Q document

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{god, call, give}
{theory, work, human}
{language, word, form}
{work, book, publish}
{math, number, function}
{church, century, christian}
{group, member, jewish}

Q source (sometimes referred to as Q document, or simply Q) comes from the German Quelle, which means "source". It is a hypothetical textual source for the Gospel of Matthew and Gospel of Luke. Q is defined as the "common" material found in Matthew and Luke but not in Mark (i.e., the blue material in the chart). This ancient text supposedly contained the logia or quotations from Jesus.[1] However, the existence of a highly treasured dominical document, being omitted from all the early Church catalogs and going unmentioned by all the fathers of the early Church, remains one of the great conundrums of modern Biblical scholarship.[2]

Contents

History

Nineteenth century New Testament scholars who rejected the traditional perspective of the priority of Matthew in favor of Markan priority speculated that the authors of Matthew and Luke drew the material they have in common with the Gospel of Mark from that Gospel. Matthew and Luke, however, also share large sections of text which are not found in Mark. They suggested that neither Gospel drew upon the other, but upon a second common source, termed the Q.[3][4]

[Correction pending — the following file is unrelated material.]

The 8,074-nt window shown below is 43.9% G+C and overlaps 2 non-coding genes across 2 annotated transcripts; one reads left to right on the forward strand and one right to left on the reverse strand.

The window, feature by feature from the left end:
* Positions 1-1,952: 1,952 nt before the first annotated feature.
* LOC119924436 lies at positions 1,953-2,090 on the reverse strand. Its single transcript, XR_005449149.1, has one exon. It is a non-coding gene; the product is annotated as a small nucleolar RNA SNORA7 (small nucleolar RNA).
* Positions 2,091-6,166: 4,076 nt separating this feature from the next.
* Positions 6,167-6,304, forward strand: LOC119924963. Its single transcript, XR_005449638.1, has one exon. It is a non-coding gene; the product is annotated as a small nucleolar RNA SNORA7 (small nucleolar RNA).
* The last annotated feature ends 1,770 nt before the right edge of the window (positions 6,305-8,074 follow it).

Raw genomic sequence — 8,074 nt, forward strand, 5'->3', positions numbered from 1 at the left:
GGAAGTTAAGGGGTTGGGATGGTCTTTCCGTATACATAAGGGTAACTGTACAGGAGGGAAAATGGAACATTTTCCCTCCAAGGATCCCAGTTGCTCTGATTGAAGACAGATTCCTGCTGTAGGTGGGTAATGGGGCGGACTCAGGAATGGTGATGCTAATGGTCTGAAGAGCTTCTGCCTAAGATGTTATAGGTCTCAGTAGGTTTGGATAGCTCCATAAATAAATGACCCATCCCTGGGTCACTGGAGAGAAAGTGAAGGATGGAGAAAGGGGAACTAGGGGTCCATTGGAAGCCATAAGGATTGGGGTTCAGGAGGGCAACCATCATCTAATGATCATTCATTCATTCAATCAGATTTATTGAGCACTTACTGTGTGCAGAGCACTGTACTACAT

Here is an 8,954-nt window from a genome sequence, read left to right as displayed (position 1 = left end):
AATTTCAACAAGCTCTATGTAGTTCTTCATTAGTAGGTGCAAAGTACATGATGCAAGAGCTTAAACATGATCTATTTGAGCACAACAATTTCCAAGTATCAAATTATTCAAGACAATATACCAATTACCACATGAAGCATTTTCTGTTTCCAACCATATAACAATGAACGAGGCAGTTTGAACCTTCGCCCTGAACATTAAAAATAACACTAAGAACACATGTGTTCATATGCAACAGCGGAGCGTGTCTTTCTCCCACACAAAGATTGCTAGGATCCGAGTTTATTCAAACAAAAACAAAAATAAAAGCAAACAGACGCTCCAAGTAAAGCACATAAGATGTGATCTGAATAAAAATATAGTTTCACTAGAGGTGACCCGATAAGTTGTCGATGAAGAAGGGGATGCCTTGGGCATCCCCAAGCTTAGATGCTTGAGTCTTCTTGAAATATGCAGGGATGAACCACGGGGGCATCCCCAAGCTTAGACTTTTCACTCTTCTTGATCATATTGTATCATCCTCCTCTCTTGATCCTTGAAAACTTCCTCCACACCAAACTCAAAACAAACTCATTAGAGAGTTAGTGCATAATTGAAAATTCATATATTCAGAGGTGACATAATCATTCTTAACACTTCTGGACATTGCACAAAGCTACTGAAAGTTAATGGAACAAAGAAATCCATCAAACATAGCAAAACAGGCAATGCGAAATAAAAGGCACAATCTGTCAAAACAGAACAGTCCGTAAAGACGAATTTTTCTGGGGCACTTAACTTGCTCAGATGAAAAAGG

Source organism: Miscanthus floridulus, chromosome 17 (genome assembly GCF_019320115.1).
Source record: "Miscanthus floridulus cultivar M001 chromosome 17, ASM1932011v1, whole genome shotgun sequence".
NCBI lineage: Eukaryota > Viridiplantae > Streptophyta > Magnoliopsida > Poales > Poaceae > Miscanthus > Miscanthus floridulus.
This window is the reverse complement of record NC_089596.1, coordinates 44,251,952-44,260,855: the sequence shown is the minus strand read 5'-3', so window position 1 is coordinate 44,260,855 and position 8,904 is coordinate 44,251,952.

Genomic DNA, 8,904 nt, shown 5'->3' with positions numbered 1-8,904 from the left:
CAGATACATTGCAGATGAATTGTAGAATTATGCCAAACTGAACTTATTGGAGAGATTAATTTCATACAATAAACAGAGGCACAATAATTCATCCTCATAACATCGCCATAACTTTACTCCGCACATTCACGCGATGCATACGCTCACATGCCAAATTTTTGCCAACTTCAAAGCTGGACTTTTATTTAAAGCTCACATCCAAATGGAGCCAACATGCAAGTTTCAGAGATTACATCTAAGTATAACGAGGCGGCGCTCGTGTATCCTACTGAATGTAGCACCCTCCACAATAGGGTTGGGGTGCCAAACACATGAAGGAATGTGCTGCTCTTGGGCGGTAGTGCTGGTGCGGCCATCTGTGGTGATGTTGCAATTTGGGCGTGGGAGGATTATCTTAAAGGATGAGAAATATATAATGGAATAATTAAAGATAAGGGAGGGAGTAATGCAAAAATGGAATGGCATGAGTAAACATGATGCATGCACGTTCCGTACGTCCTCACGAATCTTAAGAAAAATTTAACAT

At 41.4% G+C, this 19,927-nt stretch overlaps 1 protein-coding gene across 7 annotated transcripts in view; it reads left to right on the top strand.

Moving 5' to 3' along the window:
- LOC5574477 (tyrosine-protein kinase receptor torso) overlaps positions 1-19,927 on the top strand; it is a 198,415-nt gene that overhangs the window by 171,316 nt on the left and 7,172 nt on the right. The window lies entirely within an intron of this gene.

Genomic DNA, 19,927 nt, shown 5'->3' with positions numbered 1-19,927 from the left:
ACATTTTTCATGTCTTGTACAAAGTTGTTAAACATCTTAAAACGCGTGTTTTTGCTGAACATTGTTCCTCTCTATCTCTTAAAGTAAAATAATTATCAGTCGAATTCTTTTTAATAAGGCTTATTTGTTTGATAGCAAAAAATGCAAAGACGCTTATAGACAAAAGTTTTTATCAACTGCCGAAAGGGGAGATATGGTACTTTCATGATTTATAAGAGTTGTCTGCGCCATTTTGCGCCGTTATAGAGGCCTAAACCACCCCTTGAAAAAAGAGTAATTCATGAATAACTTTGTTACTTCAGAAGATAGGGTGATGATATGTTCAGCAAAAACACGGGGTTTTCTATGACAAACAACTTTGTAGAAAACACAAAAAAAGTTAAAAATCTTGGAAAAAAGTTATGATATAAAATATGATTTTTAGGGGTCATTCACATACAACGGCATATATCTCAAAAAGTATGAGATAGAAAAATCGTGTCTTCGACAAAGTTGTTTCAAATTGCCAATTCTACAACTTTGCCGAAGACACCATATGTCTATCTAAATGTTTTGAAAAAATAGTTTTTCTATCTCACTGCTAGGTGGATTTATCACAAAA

This two-source hypothesis speculates that Matthew borrowed from both Mark and a hypothetical sayings collection, called Q. For most scholars, the Q collection accounts for what Matthew and Luke share — sometimes in exactly the same words — but are not found in Mark. Examples of such material are the Devil's three temptations of Jesus, the Beatitudes, the Lord's Prayer and many individual sayings.[5]

In The Four Gospels: A Study of Origins (1924), Burnett Hillman Streeter argued that a third source, referred to as M and also hypothetical, lies behind the material in Matthew that has no parallel in Mark or Luke.[6] Furthermore, some material present only in Luke might have come from an also unknown L source. This Four Source Hypothesis posits that there were at least four sources to the Gospel of Matthew and the Gospel of Luke: the Gospel of Mark, and three lost sources:Q, M, and L. (M material is represented by green in the above chart.)

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